How shocking and stark, therefore, is the contrast when one reads any health insurance contract or HMO rules of membership. Our patients are cheapened to “clients” and “health-care recipients” while physicians are diluted to “contractors,” “providers,” (whatever that means), or “health associates.” The patient-doctor relationship, once the sacred cornerstone of good medicine, is slowly vaporizing into the realm of “managed competition,” which is itself an oxymoron. Patients must go to pre-approved “clinics” where a different physician sees them each time. Should they need urgent attention, medical records are often unavailable in the middle of the night, and all anyone really cares about is whether or not the patient is under a health plan, and, if so, “...is this visit authorized?” Nobody bothers to ask if this patient is about to crump or is too sick to go home until they can get “approval.”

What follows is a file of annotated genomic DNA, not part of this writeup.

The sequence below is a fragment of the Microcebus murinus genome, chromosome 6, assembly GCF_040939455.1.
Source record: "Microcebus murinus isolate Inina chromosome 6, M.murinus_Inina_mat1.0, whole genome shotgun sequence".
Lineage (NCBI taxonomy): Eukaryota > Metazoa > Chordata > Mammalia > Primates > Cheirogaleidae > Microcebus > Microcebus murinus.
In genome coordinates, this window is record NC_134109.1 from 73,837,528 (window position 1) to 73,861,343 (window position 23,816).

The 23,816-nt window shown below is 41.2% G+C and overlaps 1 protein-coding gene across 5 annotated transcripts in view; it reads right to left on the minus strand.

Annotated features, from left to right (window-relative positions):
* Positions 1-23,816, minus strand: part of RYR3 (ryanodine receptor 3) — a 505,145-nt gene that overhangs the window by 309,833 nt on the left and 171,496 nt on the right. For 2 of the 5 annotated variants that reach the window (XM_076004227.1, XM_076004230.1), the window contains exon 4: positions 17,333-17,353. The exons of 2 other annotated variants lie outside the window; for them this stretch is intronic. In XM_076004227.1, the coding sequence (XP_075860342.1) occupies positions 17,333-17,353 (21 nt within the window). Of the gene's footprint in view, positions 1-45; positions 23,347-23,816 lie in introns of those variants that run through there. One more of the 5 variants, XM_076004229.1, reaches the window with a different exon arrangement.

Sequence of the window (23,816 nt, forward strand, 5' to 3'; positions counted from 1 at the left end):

And, if you think ClintonCare, the proposal that would have put the federal government in control of one-seventh of our nation’s economy, died in 1994, think again. Bill and Hillary are simply introducing their health plan in little bits and pieces. Last September, Clinton signed into law a bill requiring insurers to permit mothers to stay a minimum of two days after normal births and four days after C-section. This is another example of medicine by political demographics instead of by patient-physician decision the way it should be. Bill and Hillary want to pay New York teaching hospitals for not training residents. The implication is that skyrocketing medical costs are not due to excessive paperwork, bureaucrats, and mismanagement but to the eeeeevil and greeeedy physicians out there who would have the audacity to actually expect compensation for their skill and services.